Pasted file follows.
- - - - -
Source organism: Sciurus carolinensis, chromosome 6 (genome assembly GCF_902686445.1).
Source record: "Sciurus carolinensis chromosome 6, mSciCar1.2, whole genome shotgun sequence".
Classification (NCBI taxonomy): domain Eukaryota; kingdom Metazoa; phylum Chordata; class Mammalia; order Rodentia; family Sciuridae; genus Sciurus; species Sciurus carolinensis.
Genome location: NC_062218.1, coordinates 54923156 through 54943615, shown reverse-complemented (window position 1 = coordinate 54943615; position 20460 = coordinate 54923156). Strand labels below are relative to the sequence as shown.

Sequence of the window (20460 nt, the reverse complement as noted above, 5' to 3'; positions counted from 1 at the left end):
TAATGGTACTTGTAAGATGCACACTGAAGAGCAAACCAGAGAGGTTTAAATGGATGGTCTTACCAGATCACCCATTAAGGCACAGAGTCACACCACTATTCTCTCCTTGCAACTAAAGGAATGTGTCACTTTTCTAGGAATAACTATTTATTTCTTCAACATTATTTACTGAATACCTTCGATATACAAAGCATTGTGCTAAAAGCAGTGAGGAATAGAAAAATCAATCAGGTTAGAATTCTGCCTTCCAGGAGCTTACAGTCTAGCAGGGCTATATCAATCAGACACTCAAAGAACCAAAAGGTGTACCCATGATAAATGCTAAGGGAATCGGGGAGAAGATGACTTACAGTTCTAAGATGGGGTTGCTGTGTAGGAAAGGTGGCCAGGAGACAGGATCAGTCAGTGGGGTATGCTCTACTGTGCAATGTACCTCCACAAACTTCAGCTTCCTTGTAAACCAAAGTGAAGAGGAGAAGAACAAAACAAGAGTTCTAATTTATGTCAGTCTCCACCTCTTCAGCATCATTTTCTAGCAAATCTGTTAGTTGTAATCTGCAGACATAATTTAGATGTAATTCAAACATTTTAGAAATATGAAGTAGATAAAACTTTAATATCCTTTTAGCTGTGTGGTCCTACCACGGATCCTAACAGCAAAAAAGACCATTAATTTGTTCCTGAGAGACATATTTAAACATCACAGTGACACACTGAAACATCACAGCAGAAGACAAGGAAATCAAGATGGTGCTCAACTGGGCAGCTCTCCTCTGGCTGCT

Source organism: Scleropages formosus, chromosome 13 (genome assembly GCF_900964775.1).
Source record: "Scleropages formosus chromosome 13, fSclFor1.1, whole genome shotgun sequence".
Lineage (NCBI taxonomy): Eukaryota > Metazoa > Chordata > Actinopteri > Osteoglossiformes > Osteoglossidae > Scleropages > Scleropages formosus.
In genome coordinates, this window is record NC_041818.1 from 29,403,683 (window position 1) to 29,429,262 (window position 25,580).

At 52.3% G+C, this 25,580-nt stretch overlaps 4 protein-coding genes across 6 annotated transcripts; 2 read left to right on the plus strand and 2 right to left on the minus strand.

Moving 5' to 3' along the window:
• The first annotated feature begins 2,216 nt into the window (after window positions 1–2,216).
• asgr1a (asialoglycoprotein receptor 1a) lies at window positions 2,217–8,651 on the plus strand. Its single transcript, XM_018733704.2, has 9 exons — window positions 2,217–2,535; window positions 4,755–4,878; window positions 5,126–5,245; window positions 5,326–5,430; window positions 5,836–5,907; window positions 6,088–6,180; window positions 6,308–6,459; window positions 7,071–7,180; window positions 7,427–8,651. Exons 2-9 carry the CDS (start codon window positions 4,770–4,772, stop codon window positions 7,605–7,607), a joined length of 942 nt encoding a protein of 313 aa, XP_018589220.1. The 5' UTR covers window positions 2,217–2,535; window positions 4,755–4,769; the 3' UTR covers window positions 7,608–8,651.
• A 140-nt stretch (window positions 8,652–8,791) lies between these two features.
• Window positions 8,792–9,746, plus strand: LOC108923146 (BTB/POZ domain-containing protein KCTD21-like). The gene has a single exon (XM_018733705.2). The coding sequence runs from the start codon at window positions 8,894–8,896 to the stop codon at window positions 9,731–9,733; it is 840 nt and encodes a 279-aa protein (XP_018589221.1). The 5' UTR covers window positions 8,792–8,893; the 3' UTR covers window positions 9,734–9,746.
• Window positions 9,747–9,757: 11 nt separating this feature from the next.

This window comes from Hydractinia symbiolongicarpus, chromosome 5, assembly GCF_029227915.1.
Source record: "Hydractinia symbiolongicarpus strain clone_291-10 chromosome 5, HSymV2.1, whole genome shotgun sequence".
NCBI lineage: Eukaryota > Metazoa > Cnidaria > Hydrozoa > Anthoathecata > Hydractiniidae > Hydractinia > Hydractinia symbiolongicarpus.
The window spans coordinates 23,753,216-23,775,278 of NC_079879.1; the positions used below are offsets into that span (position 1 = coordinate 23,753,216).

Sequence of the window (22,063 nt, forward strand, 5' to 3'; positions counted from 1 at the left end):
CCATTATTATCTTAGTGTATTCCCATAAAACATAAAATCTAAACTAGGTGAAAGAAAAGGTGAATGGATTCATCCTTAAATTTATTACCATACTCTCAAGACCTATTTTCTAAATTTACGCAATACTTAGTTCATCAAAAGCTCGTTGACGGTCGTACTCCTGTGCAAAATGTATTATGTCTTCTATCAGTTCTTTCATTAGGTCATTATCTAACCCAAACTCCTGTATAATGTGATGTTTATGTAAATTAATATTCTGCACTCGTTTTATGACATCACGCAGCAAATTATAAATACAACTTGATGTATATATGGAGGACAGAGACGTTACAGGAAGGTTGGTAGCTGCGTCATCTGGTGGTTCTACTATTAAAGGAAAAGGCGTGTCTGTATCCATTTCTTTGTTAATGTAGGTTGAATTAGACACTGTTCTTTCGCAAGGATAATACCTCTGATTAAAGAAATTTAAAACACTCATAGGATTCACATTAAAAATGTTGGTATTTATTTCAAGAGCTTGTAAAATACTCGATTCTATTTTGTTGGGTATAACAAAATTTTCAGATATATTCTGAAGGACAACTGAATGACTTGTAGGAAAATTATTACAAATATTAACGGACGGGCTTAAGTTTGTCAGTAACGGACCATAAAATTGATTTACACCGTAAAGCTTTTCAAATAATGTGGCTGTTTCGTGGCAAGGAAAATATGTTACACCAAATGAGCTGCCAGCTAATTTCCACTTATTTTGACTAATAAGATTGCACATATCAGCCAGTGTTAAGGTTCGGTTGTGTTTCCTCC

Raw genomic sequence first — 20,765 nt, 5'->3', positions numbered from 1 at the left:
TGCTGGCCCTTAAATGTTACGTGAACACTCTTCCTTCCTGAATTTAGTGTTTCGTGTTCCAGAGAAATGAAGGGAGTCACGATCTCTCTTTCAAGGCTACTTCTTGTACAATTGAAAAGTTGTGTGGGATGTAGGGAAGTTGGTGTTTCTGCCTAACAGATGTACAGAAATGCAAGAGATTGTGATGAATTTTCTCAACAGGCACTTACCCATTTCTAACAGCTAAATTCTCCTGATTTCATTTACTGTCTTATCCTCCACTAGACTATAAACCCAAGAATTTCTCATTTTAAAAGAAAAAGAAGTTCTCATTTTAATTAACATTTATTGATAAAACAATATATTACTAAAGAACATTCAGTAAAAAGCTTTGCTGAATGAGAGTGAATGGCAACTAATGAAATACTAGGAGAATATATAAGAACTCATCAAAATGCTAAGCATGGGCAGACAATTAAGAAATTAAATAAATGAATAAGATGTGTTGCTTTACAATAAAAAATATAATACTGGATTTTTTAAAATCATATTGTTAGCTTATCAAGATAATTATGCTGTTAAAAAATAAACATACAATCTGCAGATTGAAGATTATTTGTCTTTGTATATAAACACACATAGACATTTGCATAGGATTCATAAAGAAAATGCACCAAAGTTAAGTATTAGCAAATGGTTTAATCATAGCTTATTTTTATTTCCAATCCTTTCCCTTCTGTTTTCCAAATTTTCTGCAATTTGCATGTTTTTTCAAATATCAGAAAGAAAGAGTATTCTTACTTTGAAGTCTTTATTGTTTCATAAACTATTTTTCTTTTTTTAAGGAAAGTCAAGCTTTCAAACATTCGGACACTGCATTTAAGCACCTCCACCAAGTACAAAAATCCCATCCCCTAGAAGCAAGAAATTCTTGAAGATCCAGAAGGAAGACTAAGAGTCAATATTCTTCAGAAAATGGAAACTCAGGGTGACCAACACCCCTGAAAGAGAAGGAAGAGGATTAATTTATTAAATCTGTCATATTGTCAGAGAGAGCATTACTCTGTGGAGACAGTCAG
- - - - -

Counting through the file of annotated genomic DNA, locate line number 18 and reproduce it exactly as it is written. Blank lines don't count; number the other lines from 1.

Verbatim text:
This window comes from Hydractinia symbiolongicarpus, chromosome 5, assembly GCF_029227915.1.